Working with environmental justice communities
By Philip Finkelstein
In a recent Citizens’ Climate University session, we explored the topic of environmental justice. The presentation was led by two representatives from CCL’s Climate and Environmental Justice Action Team: David Holmquist and Jim Rine. David is the Chicago southside group leader and Jim is a member of CCL’s Detroit chapter. They acknowledged early on, “We’re both a couple of old white men. Don’t think for a second that the irony is lost on us.” Still, they deeply understand the value and importance of the EJ work that fellow advocates are doing in their towns of Chicago and Detroit, and they’re working to build relationships with those organizations.
Their informative lesson gives background and context for the environmental justice movement, and it offers some best practices for reaching out and building bridges. Watch it for yourself here, or keep reading for a recap of the key takeaways.
Background of environmental justice
In 1982, the black community of Warren County, NC held a six-week demonstration, protesting the dumping of PCB soil in their local landfill, which was contaminating the drinking water and causing public health issues. It was later discovered that three out of every four uncontrolled dumping sites across the country were located in lower socioeconomic communities of predominantly black demographics. This gave rise to the environmental justice movement, as environmentalists and civil rights activists came together to fight against environmental inequality.
Today the movement is still going strong, focusing its efforts on establishing ecologically independent communities, ensuring sustainable and ethical use of resources, and appreciating the sacredness of nature. To achieve their goals, environmental justice communities pursue regenerative urban and rural ecological practices that help rebuild downtrodden communities. They also operate with the belief that no one should be subjected to unfair policy that takes advantage of their socioeconomic status and lack of political representation.
Environmental justice and climate change mitigation
There are undoubtedly many similarities between environmental justice and climate change mitigation advocacy; however, there are critical divergences in key areas, which in some instances may lead to conflicts between what are otherwise kindred campaigns. Jim Rine saw this play out first hand at a town hall in Detroit as engineers argued that the flooding of over 1,200 homes in the area after heavy rainfall last August was, in fact, a consequence of climate change. Whereas climate change mitigation advocates would push for policy targeting the root of the problem, Rine observed, “For a lot of these folks, this was the second time their basements had flooded in two years—they didn’t want to talk about climate change. They wanted to know how to alleviate the problems with their basements.”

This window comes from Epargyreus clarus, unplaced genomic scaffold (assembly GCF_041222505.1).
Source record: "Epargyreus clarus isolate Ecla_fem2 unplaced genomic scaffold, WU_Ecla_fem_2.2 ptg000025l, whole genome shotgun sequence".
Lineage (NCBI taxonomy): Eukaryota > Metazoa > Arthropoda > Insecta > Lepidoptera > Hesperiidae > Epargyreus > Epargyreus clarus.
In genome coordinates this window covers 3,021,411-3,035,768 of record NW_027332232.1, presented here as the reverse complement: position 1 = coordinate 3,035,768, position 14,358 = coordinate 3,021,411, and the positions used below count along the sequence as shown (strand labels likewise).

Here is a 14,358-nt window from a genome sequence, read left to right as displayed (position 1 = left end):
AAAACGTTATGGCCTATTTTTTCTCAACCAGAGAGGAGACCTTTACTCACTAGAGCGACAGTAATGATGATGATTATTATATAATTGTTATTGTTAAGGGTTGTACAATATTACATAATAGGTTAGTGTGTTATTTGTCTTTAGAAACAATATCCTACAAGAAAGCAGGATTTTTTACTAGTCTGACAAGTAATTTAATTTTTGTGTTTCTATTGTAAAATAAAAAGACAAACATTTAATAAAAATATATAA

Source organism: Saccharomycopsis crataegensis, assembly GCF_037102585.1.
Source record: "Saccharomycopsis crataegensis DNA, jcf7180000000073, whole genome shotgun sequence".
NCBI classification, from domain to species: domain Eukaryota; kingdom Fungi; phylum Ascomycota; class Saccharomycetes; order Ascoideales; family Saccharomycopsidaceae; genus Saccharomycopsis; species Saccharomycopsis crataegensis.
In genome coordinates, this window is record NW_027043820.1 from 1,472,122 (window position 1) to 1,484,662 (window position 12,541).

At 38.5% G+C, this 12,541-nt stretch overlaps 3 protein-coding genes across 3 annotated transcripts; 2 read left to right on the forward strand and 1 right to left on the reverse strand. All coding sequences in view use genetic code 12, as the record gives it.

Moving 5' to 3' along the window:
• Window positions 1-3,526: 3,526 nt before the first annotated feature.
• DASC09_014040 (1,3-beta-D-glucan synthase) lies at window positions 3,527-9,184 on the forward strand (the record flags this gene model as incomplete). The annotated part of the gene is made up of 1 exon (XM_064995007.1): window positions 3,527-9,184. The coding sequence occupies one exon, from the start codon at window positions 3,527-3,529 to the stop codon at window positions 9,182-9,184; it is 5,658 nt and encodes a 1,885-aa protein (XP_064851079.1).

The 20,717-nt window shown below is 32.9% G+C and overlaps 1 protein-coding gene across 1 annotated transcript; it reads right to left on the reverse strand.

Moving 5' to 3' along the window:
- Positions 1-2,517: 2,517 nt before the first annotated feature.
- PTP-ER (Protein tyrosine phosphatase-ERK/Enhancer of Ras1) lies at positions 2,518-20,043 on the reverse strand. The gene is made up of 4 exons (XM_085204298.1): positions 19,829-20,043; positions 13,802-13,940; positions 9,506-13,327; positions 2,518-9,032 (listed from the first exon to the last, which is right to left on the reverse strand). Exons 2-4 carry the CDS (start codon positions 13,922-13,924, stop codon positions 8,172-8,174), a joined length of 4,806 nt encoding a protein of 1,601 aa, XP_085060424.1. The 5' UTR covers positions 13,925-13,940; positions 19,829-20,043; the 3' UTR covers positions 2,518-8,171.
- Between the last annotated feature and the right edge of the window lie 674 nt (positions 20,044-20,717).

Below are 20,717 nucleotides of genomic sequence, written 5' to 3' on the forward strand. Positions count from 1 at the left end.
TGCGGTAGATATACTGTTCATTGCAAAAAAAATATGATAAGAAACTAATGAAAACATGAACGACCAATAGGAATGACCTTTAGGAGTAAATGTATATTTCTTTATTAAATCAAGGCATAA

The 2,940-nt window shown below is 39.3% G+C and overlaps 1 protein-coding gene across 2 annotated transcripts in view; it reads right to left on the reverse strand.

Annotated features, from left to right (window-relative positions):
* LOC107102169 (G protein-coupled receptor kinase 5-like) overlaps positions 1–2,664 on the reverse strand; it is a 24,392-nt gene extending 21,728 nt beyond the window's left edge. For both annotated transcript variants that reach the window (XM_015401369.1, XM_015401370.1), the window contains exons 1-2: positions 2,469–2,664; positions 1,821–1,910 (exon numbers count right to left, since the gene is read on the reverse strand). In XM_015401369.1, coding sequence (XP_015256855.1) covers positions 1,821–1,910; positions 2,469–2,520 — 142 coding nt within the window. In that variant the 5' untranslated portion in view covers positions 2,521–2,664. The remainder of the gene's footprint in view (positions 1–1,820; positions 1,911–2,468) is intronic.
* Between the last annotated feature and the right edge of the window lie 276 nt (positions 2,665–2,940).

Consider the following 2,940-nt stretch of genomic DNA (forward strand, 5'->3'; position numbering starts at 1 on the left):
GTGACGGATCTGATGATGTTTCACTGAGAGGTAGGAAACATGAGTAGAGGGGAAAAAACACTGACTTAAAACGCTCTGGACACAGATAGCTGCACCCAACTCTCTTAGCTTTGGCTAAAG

This is in the same city as River Rouge High School, where 20 percent of the student body has air-pollution-induced asthma, so it’s not surprising that environmental justice advocates tend to focus on personal and local challenges rather than the broader issue of climate change. Climate change mitigation advocacy groups like CCL have an opportunity to bridge that gap through long-term relationship building with environmental justice communities. Through these relationships, we can honor their goals and perspectives and build the grassroots support necessary to influence the broader climate initiative.
In response to the incessant flooding and air pollution issues plaguing the city of Detroit, Rine is currently working with other advocacy groups to host a panel discussion called “Moving Detroit Forward: Environmental Justice and a Changing Climate.” The panel will feature mayoral candidates leading up to the election in November. The idea is for this event to reveal common purpose across environmental justice and climate change fronts and thereby foster unity in our work.
David Holmquist states, “People in frontline communities—low and moderate income communities of color—have lots of problems to deal with; these are existential problems.” He points out that for climate change mitigation work to gain grassroots support, the people of these communities need to be brought into the conversation with the understanding that they have other existential threats burdening their day-to-day lives. Hence, an understanding, empathetic approach is required when broaching the subject of climate change. In terms of prescribed policy, Holmquist talks about the importance of devising a national agenda, which allocates funds to the local level for redevelopment, as has been the recent case in Illinois. Of course, another policy option that would support frontline communities by putting money right in their pockets is our Carbon Fee and Dividend plan.
Holmquist also explains the importance of developing bipartisanship on climate issues, especially among environmental justice communities where there’s a deep-seated mistrust of Republican politicians. With that in mind, the San Francisco Bay Area CCL team tried to strategically align conservative and liberal values around California’s cap and trade scheme. Ultimately, many felt the final bill didn’t go far enough to to protect vulnerable communities, and it showed that there’s still plenty of work to be done to balance immediate, local needs and the need for broader climate change mitigation.
To get more involved with outreach to the environmental justice community, join CCL’s Climate and Environmental Justice Action Team on CCL Community.
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